0300 200 3300 - An Unofficial Resource, Providing a Call Connection Service for HMRC.

National Insurance

Calls cost 7p per minute, plus your operator’s access charge. This is a call forwarding service which will connect your call directly to the official helpline where you can get help with all National Insurance enquiries. We are not associated with HMRC.

0843 509 2500

‘HMRC’ or HM Revenue and Customs, governs the National Insurance as part of the government without ministerial overview. National Insurance offers citizens the chance to qualify for certain benefits if they need it. National Insurance contributions are paid by everyone that is over the age of 16 and earning over a certain amount.

What is National Insurance?

National Insurance is paid for the majority of a person’s life, in order to qualify for benefits like the State Pension, Child Benefit and much more. You can pay National Insurance if you are over 16 years old, earn more than £155 per week or if you are self-employed and earn more than £5,965 per year. There are several types of National Insurance, and which one you pay is determined by the amount you earn, your employment status and whether you have any gaps in payment of National Insurance.

Before you are able to start paying National Insurance, you will need a National Insurance number. This will be issued on your 16th birthday and remains the same for your whole life. Previously, this was sent by letter with a National Insurance card, but the card has since been discontinued. You will usually receive your National Insurance number around your 16th birthday, but you can apply online if you have not received it.

If you are moving to the UK and already have been issued your National Insurance number then you can find it on your biometric residence permit. However, if you do not have a National Insurance number then you must apply for it. It’s only possible to apply for your NI number once you are living in the UK and you must have the right to work or study in the country.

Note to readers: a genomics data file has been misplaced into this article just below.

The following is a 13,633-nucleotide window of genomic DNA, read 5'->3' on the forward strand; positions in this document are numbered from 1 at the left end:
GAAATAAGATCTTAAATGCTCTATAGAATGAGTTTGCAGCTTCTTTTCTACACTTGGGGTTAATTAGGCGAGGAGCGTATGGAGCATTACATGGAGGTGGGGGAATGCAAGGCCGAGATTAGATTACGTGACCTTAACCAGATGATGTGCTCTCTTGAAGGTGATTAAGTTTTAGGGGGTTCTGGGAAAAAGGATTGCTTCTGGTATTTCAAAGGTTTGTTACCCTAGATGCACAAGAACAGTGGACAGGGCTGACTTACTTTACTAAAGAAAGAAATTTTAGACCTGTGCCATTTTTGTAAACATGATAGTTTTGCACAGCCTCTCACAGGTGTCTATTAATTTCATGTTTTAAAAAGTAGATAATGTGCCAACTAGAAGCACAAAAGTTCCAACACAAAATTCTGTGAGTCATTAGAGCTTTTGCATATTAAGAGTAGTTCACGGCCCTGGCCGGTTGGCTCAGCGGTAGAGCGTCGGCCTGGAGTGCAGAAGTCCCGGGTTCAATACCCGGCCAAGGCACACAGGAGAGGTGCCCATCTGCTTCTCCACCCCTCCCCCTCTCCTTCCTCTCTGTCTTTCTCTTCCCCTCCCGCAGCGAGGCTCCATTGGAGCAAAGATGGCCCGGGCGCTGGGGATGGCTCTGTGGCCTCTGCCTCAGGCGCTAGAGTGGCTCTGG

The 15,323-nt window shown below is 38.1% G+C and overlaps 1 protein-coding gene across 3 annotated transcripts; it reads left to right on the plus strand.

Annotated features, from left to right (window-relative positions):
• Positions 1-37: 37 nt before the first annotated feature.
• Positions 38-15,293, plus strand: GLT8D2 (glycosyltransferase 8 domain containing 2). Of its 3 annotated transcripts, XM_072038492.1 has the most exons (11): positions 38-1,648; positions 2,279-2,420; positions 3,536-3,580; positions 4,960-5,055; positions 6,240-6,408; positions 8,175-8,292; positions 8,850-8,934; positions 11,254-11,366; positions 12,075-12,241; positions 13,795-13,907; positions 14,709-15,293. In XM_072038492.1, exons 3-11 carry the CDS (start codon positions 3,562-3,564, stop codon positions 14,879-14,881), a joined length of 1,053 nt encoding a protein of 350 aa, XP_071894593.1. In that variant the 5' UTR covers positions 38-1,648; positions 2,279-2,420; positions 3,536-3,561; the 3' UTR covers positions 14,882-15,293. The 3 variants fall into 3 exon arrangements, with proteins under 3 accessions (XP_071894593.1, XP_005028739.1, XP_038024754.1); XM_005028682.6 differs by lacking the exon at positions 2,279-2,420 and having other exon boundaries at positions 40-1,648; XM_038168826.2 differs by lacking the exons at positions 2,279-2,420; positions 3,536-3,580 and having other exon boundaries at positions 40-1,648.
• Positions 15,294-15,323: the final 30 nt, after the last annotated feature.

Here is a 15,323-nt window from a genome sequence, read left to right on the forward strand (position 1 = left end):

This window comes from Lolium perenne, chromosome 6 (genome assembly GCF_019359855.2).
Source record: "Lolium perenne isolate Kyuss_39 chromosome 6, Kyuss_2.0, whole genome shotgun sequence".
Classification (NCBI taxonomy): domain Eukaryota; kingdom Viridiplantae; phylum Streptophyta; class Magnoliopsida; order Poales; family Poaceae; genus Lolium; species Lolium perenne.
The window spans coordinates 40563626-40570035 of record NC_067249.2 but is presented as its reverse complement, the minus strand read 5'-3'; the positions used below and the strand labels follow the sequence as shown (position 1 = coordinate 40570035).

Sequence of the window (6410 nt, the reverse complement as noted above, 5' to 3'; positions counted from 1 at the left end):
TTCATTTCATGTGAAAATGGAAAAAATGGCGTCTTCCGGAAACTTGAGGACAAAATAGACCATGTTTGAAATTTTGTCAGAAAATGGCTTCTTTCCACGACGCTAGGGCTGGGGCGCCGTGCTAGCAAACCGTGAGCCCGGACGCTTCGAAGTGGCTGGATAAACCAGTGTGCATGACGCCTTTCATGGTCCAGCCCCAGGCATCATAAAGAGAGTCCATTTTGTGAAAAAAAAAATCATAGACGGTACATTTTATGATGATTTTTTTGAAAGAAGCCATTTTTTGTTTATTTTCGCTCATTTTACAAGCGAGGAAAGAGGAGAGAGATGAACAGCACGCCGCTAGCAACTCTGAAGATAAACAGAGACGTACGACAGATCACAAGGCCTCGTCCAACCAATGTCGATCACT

Lost National Insurance Number Card

If you have lost or forgotten your NI number you will need to contact HMRC to find this information out. You will need your National Insurance number when starting a new job, for the electoral register and by your local council so it’s important to keep this number safe.

National Insurance numbers can be found on a number of different documents:

  • P60
  • tax return
  • Payslip
  • Letters regarding your pension or benefit
  • In the National Insurance section of your personal tax account

Getting a Replacement Card

Unfortunately, it’s easy to misplace or forget your National Insurance number so it’s important to know what to do in this situation. If you have lost your number then the best option is to get in touch with the HMRC contact number by dialling the number above. They will be able to issue you with your NI number. Alternatively you can re-apply for it online.

If you want to apply for your National Insurance number,  call the local rate HMRC National Insurance telephone number:

0345 600 0643

or you can contact them on textphone:

0345 600 0644

For the Welsh speaking, contact 0345 602 1491. Lines are open from 8 in the morning to 6 in the evening, Monday to Friday.

If you have lost your National Insurance number, you can also fill out the CA5403 form for a new letter.